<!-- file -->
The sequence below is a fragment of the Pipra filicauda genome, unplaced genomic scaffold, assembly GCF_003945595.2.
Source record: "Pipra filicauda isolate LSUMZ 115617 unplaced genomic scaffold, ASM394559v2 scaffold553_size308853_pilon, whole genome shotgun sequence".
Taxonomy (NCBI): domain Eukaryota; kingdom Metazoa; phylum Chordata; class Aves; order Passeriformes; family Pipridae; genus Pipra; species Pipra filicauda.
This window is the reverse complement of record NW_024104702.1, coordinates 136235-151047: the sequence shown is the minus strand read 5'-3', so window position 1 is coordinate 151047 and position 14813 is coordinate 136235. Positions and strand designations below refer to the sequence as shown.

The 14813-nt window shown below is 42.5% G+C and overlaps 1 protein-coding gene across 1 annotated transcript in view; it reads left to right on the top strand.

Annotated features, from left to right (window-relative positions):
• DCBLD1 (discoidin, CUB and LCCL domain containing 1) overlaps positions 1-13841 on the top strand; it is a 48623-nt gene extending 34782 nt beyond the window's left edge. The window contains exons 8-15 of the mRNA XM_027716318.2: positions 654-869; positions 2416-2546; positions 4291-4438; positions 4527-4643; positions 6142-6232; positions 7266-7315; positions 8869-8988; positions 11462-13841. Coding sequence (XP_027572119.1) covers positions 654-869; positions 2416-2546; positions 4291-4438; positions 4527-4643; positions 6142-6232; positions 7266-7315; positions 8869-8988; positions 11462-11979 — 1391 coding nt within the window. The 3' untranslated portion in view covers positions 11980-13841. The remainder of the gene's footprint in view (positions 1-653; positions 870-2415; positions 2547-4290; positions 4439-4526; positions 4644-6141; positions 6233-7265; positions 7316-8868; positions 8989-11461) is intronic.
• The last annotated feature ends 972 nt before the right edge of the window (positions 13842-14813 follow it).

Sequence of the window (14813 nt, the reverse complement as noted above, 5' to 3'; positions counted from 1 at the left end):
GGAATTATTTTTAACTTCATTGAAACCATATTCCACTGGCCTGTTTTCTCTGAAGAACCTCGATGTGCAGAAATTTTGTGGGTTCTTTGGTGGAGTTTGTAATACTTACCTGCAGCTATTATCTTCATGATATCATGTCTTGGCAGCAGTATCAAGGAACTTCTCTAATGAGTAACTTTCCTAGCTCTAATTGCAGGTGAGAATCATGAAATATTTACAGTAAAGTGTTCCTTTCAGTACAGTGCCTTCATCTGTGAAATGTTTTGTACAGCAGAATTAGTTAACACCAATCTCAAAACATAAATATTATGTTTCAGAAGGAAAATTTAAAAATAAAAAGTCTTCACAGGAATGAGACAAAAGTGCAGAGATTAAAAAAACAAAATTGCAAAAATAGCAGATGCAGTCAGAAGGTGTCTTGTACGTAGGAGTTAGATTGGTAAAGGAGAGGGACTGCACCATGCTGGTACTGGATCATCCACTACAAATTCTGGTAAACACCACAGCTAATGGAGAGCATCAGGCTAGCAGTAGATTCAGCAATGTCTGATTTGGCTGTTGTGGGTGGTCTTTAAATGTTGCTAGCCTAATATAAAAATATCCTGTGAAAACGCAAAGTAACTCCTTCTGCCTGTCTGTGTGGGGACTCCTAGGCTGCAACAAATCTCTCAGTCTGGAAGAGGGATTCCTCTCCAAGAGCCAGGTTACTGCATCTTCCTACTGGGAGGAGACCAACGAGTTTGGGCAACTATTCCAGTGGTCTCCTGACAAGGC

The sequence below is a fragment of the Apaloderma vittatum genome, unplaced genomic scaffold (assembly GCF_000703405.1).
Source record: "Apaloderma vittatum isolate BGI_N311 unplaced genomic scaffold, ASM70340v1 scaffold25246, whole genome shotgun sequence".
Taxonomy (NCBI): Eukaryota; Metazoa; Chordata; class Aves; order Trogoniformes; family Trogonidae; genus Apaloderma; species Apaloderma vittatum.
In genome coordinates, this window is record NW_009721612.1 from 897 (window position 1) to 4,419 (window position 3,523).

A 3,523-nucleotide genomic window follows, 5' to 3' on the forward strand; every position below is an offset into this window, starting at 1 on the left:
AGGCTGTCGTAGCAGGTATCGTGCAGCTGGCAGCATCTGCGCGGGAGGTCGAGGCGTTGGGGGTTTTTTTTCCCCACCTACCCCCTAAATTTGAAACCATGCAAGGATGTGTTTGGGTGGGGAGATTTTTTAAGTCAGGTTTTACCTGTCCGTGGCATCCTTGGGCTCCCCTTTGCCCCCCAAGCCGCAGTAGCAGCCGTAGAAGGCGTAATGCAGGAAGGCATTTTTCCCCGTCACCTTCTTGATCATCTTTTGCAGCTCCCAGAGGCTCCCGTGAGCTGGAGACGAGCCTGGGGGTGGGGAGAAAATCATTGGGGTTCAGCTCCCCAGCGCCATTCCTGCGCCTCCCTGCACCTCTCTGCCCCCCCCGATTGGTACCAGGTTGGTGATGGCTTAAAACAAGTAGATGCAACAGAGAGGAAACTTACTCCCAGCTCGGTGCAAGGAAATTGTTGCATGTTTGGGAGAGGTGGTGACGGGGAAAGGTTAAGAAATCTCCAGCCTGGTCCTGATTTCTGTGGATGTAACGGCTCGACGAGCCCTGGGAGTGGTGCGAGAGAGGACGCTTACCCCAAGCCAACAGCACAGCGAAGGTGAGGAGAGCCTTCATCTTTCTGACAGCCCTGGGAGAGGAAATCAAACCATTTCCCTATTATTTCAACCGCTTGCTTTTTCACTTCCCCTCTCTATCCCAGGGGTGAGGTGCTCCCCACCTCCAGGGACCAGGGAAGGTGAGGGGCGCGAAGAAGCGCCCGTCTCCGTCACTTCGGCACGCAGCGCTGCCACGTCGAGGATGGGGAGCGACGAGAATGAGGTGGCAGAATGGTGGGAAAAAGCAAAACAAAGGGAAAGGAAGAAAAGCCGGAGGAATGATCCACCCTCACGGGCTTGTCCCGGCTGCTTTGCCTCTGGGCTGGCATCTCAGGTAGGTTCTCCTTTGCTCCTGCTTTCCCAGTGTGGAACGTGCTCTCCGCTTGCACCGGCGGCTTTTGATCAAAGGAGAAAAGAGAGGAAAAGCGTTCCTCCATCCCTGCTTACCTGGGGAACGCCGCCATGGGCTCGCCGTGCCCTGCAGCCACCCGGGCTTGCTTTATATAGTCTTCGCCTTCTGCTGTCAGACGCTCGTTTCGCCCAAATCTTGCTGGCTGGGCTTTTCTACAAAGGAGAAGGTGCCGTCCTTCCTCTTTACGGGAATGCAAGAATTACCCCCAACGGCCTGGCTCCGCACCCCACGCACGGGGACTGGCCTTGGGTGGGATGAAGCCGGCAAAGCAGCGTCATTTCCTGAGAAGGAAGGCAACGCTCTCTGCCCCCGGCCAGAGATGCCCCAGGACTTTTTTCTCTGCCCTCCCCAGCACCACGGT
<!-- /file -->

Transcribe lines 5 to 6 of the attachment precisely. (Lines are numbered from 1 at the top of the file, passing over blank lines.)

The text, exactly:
The 14813-nt window shown below is 42.5% G+C and overlaps 1 protein-coding gene across 1 annotated transcript in view; it reads left to right on the top strand.

Annotated features, from left to right (window-relative positions):